Clouds detective

Clouds detective

Dr. Lazaros Oreopoulos (a.k.a Lazaros Oraiopoulos) is the Chief of the Climate and Radiation Lab. He has been at GSFC since 1997, initially with JCET/UMBC (1997-2008) and then as a civil servant (2008-present).

He conducts research on the modeling and remote sensing of clouds, cloud-aerosol interactions, and many aspects of atmospheric radiative transfer for climatic applications. He is the Deputy Project Scientist for the Aqua satellite mission, and a member of the CloudSat Science Team, the GEWEX GASS Science Steering Committee, and the International Radiation Commission. He has also served as a member of the Landsat Science Team, the AMS Atmospheric Radiation Committee, and the GEWEX Radiation Panel.

He was born in a small Bavarian town in Germany close to the Austrian border near Salzburg. My parents were poor Greeks who immigrated, in the ’60s, seeking a better life. We returned to Greece when I started school.



Lazaros Oreopoulos received a B. Sc. in Physics from the Aristotle University of Thessaloniki, then an M. Sc. in Meteorology by McGill University in Montreal and Ph. D. at Atmospheric and Oceanic Sciences at the same University. He speaks Greek, English, French and German, and has lived in four countries.

He began working one year after his graduation when he completed his studies as a research scientist at Canada’s meteorological service in the Cloud Physics Department, and then became an assistant researcher at the Climate and Radiation Branch of JCET / UMBC, NASA GSFC. In the same field, he became an Assistant Professor, an Associate Professor, a Scientific Physical Scientist and a Director of the Supervisory Research Lab, where he works until today.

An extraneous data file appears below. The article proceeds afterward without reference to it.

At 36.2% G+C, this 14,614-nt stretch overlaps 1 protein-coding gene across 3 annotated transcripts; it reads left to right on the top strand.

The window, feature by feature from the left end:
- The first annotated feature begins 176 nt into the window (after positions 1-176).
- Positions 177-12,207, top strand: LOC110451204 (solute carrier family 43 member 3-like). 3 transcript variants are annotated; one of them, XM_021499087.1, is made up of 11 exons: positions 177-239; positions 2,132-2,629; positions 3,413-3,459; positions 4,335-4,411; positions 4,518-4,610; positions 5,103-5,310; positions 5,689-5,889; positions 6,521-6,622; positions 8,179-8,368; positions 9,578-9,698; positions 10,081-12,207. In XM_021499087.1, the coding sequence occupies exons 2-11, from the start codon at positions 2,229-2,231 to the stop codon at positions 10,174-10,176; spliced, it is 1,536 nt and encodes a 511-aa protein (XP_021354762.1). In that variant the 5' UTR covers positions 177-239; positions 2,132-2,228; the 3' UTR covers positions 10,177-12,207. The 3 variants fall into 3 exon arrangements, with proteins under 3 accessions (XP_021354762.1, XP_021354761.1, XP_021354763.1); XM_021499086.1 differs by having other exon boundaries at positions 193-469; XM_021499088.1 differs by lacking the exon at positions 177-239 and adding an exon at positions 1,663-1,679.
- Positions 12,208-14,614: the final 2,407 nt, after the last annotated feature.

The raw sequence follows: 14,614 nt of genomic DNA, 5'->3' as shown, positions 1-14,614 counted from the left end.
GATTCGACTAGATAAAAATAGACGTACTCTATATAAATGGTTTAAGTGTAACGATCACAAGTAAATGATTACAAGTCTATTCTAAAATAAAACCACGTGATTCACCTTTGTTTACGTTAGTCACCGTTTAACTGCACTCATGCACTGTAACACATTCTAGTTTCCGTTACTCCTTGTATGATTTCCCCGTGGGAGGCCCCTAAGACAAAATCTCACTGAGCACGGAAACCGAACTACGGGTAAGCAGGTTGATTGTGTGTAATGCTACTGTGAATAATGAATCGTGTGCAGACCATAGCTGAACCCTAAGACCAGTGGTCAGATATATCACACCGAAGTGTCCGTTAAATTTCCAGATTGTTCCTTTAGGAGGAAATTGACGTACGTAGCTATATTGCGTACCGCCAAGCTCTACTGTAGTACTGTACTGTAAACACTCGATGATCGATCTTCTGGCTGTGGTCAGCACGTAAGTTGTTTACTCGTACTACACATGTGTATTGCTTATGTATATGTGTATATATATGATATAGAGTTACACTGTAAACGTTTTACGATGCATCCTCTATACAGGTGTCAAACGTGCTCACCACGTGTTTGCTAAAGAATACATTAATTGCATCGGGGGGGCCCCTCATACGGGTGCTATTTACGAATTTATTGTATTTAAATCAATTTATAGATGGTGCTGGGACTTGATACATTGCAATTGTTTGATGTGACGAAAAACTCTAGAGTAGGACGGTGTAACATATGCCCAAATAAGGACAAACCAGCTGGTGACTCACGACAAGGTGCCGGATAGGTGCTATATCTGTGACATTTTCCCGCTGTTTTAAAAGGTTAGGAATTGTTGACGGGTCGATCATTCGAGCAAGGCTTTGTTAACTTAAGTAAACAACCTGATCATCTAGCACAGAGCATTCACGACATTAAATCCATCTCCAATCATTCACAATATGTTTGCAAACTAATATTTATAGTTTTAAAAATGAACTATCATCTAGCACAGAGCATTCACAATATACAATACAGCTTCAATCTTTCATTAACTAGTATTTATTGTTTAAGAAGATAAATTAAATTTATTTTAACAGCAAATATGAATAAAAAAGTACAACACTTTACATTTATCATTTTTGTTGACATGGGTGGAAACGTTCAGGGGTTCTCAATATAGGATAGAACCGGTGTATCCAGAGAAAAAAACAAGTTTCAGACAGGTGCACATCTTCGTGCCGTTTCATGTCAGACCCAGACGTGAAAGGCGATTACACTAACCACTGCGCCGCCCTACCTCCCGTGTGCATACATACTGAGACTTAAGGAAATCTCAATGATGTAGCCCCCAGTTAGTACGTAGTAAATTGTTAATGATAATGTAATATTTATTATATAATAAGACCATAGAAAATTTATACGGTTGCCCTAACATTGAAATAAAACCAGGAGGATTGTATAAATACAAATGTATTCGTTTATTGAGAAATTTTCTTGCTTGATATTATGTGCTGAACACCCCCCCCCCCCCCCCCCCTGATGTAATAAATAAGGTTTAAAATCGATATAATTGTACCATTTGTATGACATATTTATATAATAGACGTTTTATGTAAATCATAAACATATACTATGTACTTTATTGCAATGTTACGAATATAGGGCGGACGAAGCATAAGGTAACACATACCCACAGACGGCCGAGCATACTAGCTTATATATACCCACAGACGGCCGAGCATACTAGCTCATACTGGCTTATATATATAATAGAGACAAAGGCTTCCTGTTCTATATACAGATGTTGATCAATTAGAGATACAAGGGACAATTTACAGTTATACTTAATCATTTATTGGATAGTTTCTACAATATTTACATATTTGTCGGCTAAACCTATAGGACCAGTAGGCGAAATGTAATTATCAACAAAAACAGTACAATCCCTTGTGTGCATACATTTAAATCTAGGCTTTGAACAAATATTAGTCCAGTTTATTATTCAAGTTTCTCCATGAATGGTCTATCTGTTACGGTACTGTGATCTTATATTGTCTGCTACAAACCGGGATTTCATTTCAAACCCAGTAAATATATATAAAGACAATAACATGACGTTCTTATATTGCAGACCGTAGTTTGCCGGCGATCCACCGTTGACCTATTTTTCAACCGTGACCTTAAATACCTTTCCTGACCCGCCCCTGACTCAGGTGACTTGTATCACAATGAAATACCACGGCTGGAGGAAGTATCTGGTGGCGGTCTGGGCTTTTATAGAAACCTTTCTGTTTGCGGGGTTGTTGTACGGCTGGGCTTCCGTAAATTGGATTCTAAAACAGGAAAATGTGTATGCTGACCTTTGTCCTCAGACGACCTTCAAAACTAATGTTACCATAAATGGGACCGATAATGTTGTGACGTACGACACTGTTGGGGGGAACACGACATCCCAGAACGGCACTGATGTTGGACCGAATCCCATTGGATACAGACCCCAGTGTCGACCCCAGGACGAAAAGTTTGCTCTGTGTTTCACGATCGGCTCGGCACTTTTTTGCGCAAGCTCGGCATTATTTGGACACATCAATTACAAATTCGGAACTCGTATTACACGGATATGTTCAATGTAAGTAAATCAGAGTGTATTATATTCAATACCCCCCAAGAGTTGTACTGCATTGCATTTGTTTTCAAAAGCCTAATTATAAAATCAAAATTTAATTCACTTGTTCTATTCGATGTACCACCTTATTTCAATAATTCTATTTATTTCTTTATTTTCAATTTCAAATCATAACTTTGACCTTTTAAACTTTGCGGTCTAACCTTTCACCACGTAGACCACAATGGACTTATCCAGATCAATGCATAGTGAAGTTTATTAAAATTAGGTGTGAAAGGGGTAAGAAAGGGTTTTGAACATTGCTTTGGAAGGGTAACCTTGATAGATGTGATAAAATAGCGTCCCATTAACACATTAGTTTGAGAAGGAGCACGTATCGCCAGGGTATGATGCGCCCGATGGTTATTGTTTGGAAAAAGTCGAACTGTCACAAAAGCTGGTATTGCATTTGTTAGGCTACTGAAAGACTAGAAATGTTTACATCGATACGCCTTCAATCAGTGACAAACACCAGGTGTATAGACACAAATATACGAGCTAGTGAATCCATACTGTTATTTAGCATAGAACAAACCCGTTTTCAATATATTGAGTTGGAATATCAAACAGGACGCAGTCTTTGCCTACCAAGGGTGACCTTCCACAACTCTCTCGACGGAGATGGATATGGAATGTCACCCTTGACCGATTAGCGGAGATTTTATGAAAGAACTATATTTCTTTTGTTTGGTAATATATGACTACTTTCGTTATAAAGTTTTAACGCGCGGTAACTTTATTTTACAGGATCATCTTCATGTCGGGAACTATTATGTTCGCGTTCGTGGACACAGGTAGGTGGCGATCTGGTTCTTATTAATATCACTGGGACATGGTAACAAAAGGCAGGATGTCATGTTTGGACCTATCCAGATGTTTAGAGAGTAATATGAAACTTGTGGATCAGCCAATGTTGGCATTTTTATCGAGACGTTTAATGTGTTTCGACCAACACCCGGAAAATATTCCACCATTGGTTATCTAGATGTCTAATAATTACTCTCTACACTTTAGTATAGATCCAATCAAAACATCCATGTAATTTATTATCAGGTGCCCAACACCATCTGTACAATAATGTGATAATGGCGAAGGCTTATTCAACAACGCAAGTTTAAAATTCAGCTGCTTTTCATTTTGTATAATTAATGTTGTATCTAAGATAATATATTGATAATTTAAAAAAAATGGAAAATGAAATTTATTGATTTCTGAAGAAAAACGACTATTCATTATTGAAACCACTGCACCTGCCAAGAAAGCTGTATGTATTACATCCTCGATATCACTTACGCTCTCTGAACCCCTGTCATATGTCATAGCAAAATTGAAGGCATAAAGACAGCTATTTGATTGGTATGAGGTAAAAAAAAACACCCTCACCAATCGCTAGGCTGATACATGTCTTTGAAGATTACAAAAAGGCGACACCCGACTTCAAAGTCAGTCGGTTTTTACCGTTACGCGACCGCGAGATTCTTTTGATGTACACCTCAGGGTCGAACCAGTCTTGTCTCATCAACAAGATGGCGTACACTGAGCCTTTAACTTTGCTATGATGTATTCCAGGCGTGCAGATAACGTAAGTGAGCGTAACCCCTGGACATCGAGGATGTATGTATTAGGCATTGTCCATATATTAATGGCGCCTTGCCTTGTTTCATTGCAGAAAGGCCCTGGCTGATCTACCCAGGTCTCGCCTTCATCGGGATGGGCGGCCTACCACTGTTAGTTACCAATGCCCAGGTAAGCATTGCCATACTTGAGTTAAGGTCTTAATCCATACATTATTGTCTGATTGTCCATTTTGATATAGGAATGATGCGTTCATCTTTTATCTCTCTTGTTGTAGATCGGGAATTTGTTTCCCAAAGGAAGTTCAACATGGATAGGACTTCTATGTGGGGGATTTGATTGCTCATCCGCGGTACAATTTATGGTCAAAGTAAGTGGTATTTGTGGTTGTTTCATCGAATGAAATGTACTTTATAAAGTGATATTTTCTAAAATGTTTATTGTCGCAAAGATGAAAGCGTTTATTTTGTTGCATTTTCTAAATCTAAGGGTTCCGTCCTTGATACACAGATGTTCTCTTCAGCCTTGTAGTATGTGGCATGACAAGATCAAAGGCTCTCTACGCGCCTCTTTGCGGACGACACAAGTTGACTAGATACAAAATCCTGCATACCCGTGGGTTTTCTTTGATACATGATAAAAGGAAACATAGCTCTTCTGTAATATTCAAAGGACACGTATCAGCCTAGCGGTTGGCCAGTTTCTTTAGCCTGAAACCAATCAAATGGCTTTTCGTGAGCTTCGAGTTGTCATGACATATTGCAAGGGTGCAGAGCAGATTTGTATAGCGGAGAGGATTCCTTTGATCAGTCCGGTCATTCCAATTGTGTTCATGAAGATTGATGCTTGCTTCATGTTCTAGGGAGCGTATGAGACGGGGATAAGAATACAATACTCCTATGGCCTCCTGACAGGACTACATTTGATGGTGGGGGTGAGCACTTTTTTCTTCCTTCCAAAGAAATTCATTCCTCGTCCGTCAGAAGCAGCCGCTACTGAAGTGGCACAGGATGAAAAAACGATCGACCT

For the last three-and-a-half years, he has been the chief of the Climate and Radiation Lab, which makes him a first-line supervisor. He manages the affairs of the lab of about 70 people that he joined in 1997. He also works as a deputy project scientist of the Aqua mission. Aqua was launched in 2002 as part of the Earth Observing System missions and it measures various atmospheric, land surface, ocean and ice properties.



His third role is as a scientist studying the interaction of clouds with atmospheric radiation. I use satellite observations to understand cloud properties explaining the role of clouds and climate. I’m also trying to improve cloud representation in global climate models.

Clouds are notoriously hard to study. They come in so many different shapes, sizes and internal structures he said in an interview. A major question is how clouds will impact future climate change, whether they will mitigate or enhance the rate of change. We don’t have a long enough record of how clouds may have changed over the years to help us answer this question. It is challenging to reconstruct the record backward, but satellite observations are the best way to construct records from the recent past forward.

When asked about the reason he became an atmospheric scientist, he replied “I was always interested in the mysteries of weather. Every day changes fascinated me. Seasons intrigued me. As an undergraduate, I met some professors who were atmospheric scientists and they encouraged me to do extra work to delve deeper into the topic. I also thought that job prospects were better for an atmospheric scientist than for other disciplines in physics.

Apart from the lab, he likes like listening to indie rock music, which is contemporary rock outside the major label circuit. My combined physical and digital music collection exceeds 5,000 albums. I tried playing guitar but wasn’t very good at it. I’m now encouraging my young son to learn for both of us.



His wife, also Greek, is a Ph.D. at the National Institute of Human Genome Research of the National Institutes of Health. Occasionally, they discuss their respective research, but since they are both scientists, they understand each other’s work demands and that there will be periods of intense work where they need to support each other.